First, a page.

Scoliosis in Children and Adolescents

The majority of scoliosis is "idiopathic," meaning its cause is unknown. It usually develops in middle or late childhood, before puberty, and is seen more often in girls than boys. Though scoliosis can occur in children with cerebral palsy, muscular dystrophy, spina bifida and other miscellaneous conditions, most scoliosis is found in otherwise healthy children. Scoliosis can run in families and can occur at any age. Infantile scoliosis occurs in children less than 3 years old, and may result from a birth defect, disease of the nerves and muscles (such as muscular dystrophy or cerebral palsy), injury, infection or tumors. Juvenile scoliosis occurs in children between the ages of 3 and 10 years old and is not common. Adolescent scoliosis occurs after the age of 10 years old and is the most common type.

Everyone's spine has natural curves. These curves round our shoulders and make our lower back curve slightly inward. Some children have spines that also curve from side to side. Unlike poor posture, these curves can't be corrected simply by learning to stand up straight.

This condition of side-to-side spinal curves is called scoliosis. On an X-ray, the spine of an individual with scoliosis looks more like an "S" or a "C" than a straight line. Some of the bones in a scoliotic spine also may have rotated slightly, making the person's waist or shoulders appear uneven. Scoliosis does not usually cause any pain. The picture below on the left shows an elevated shoulder blade.

Who Gets Scoliosis?

Scoliosis runs in families. If someone in a family has scoliosis, the chance of a child developing scoliosis is 20%. If anyone in your family has curvature of the spine, you should be examined for scoliosis.

When Should Screening For Scoliosis Occur?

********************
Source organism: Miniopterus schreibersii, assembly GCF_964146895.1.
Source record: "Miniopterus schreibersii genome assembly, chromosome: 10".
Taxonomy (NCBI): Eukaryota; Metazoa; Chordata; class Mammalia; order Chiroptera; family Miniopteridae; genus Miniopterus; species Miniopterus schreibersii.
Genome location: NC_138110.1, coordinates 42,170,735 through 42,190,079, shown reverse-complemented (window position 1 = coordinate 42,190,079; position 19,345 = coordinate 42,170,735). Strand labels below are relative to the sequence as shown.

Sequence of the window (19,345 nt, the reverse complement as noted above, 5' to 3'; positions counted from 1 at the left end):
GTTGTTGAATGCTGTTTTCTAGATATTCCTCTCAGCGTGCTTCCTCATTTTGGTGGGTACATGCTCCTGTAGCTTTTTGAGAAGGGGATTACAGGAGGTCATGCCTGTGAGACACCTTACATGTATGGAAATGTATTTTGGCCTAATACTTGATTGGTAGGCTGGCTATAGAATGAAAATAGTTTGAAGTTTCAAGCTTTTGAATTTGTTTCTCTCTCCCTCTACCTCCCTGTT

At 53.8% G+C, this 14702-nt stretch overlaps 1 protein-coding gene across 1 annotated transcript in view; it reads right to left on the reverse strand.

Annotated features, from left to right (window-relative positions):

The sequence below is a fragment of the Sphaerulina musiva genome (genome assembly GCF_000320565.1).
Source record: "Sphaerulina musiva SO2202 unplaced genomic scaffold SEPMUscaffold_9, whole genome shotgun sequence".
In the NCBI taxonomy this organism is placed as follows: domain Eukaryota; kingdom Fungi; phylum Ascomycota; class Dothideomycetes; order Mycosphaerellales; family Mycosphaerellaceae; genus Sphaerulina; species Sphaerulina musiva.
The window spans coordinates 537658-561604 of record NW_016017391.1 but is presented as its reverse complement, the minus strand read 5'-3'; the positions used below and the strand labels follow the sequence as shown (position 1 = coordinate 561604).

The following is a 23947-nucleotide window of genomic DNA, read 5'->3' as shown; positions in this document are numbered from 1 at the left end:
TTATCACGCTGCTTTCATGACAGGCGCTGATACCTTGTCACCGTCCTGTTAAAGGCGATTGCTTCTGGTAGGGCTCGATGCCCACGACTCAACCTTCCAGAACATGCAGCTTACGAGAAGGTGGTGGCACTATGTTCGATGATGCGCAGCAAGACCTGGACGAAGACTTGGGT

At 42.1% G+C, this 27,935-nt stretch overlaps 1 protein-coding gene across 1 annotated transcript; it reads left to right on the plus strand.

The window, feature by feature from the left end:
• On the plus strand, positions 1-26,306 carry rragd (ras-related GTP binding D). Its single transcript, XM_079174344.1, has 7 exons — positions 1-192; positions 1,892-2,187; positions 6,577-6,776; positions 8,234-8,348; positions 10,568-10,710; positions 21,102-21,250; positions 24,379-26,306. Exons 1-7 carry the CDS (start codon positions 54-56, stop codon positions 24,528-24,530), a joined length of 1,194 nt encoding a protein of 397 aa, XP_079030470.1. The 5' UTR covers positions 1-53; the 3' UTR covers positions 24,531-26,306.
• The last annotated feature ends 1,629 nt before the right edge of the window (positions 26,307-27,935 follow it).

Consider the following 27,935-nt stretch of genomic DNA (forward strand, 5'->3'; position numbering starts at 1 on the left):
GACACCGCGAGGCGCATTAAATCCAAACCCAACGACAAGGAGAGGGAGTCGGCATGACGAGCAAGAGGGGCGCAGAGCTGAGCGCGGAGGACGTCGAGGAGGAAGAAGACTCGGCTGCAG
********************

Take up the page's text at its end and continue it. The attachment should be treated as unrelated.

The most important part of the management of scoliosis is the early detection of its presence, as early management may prevent the need for surgery. This will usually be checked for at all well checkups.

The Importance Of Early Detection - Tips For Parents

Idiopathic scoliosis can go unnoticed in a child because it is rarely painful in the formative years. Therefore, parents should watch for the following "tip-offs" to scoliosis beginning when their child is about 8 years of age: Any one of these signs warrants an examination by a pediatrician.

  • uneven shoulders
  • prominent shoulder blade or shoulder blades (Hunchback of Notre Dame)
  • uneven waist (crooked suntan line)
  • elevated hips
  • leaning to one side

How Is Scoliosis Diagnosed?

While bending forward trying to touch the floor, the levels of the shoulder blades (thoracic) and lower back (lumbar) are compared using a handheld device called a scoliometer. Any difference measured between the left and right sides of the back is called scoliosis.

Most spine curves in children with scoliosis will remain small and need only to be watched for any sign of progression. Observation only is appropriate if the angle of the curve is not severe (less than 20 degrees) or if the child is near skeletal maturity (finished growing). Small curves can increase with rapid growth and will require re-examination every 6 months. Most cases of scoliosis referred through school screening will fall into this small curve category.

Long-Term Effects If Scolosis Is Not Treated

If left untreated, scoliosis can have some long-term effects. Depending on the degree of curvature, the condition can worsen during adult life. The spine may buckle under the added load and the curve will become worse. In addition to curving, the spine can begin to rotate, contributing to diminished lung capacity and the development of restrictive lung disease. Cosmetic concerns are significant to many patients. The incidence of back pain among patients with scoliosis approximates that of the general population.

When Is Treatment Necessary?

A positive history of scoliosis in the family, the age at which the curve began, the curve's location and severity of the curve are important factors that help determine treatment.